3D Boids Simulation

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"boids" : cyber birds or bird-oids.

Boids were originally invented by Craig Reynolds and are quite simply a model of the flocking, herding or schooling behaviours observed with intelligent life-forms, especially birds.  The grouping behaviour of boids is produced by three fundamental steering behaviours:

Cohesion: The attraction of the boids to each other.
Alignment: The adjustment of each individual boid's velocity to match up with the rest of the flock's velocity.
Separation: The avoidance of any direct collisions with any other boids.

All the behaviour produced from each boid is a resultant combination of these three individual boid behaviours, within its local environment.  Boid behaviour therefore is a good model of a cellular automaton, where there can be an emergence of group behaviour.  The implementation of the boid behaviours can be varied using very basic or advanced programming techniques.  Basic boids would just inhabit a blank two dimensional plane and follow simple averaging algorithms.  Advanced boids could live in a complex three dimensional environment with obstacles etc.  Their behaviour could be influenced by much finer details, like their field of vision and movement characteristics, which could even be particular to each boid.  This project features three extra optional behaviours:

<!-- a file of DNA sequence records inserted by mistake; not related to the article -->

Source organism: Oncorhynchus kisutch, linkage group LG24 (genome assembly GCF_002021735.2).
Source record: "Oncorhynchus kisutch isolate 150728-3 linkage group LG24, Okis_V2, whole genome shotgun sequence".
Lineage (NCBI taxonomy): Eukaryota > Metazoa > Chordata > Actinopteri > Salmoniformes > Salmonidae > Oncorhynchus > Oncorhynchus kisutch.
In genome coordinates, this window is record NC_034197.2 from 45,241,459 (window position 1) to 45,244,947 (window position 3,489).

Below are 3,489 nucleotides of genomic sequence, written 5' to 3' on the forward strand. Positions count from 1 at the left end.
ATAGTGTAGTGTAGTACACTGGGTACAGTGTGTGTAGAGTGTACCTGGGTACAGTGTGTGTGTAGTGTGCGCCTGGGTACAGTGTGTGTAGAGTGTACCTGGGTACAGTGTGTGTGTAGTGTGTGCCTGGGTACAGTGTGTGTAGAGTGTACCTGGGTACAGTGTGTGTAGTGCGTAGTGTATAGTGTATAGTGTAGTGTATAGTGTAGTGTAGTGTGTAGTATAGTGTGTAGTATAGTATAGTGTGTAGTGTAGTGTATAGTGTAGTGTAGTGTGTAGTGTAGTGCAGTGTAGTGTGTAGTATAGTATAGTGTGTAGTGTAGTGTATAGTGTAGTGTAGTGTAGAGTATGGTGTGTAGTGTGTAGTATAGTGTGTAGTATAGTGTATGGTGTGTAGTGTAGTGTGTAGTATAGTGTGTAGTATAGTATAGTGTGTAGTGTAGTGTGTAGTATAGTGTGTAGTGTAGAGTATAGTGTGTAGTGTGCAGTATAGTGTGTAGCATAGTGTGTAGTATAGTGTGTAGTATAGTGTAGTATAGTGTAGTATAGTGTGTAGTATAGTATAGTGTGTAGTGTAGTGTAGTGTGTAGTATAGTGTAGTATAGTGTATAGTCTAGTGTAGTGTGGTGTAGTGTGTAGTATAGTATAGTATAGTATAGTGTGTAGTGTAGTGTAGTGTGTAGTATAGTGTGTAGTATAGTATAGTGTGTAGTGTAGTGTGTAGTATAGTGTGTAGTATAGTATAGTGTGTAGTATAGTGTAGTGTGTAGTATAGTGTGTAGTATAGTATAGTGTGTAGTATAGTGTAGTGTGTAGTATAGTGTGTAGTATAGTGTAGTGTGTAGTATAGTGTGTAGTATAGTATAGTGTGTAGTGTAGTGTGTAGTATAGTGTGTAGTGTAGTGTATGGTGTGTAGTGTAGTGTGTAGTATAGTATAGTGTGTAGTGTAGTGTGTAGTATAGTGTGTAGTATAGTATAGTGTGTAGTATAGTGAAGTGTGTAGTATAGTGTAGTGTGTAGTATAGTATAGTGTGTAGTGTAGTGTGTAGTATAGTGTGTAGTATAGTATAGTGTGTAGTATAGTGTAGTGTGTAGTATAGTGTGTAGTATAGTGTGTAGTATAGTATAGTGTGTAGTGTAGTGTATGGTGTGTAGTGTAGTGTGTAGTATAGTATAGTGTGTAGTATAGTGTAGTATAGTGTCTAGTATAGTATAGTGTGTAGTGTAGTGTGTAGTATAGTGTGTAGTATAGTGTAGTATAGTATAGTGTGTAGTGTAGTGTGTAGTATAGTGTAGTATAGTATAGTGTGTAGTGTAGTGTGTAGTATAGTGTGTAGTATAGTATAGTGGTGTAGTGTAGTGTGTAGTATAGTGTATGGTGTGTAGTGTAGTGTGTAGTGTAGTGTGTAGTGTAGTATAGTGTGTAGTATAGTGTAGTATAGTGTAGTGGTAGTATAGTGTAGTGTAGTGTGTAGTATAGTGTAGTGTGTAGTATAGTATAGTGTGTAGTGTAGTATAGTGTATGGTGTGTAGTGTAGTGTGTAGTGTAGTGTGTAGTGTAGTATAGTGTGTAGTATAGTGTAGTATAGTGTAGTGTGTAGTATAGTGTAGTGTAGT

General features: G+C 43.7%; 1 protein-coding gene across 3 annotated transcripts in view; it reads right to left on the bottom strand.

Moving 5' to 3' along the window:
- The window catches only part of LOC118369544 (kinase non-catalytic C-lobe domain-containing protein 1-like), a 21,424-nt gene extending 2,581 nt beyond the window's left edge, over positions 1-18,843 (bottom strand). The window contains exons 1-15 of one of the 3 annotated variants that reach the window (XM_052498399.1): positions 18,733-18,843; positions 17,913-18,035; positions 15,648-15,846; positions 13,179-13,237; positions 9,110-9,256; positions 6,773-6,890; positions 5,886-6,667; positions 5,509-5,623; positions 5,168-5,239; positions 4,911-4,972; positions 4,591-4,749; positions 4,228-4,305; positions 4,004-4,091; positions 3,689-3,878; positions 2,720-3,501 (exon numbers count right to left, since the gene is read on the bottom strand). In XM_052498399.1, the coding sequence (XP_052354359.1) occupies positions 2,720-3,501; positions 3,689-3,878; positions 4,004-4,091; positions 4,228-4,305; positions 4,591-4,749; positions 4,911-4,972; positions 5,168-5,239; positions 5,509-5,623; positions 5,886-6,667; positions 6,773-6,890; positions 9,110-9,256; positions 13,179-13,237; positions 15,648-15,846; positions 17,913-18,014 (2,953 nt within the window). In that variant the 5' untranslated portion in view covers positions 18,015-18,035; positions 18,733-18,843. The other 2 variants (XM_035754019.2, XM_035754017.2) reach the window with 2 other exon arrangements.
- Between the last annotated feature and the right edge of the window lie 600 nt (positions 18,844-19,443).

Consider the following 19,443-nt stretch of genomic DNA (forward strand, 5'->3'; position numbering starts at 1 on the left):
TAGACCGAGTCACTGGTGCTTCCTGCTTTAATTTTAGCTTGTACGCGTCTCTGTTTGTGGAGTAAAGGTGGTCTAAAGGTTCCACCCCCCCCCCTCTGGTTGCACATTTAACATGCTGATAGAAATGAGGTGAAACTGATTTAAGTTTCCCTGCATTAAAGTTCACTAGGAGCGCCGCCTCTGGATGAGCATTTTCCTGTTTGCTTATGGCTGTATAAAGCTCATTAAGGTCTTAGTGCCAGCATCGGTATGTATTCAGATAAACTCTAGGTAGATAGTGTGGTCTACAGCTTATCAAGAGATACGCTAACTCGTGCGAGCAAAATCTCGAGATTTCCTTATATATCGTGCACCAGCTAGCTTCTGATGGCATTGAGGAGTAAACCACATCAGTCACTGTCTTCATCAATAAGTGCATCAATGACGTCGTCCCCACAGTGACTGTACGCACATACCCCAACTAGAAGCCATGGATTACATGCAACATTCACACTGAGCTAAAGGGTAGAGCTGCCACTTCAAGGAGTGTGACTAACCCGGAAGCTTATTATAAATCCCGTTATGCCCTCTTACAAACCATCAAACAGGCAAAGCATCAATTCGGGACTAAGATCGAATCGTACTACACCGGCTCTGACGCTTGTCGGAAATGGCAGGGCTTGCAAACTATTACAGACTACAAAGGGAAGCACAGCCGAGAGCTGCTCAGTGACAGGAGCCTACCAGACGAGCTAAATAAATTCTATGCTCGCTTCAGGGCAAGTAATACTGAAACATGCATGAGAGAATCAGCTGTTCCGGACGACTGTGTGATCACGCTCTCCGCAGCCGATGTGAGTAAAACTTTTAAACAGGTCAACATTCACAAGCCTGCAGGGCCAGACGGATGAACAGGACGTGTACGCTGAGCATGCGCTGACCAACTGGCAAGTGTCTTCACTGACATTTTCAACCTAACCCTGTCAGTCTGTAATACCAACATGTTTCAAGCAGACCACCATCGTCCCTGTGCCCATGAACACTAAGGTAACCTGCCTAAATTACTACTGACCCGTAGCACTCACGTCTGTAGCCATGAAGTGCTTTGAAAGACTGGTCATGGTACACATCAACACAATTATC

Land Avoidance: A combination of collision detection and avoidance algorithms.
V-Formation: Without using any pre-designated leaders, the boids adjust their relative positions to form a V-Formation.  Thus naturally producing an emergent leader boid.
Random Behaviour: To generate natural noise and indirection.

Elaboration of boid details can go on and on indefinitely.  But the essence and underlying framework for all boid simulations, is just the deployment of the first three simple rules to produce the complex and fascinating emergent behaviour.

This simulation has been developed using Microsoft Visual C++, the Microsoft Foundation Classes, the C++ Standard Template Library and OpenGL.  Previously it used Direct3D Retained Mode, because early graphics cards did not fully support OpenGL at the time.  It also utilizes multi-threading to allow the user interface to be used without causing any interference to the rendering.  The application is a pure Win32 format, so it works on most 32-bit versions of Windows.  Such as NT4 (with service pack 3 or above) and Windows 2000.  The simulation also works fine with Windows XP and Windows Vista.

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Copyright 1999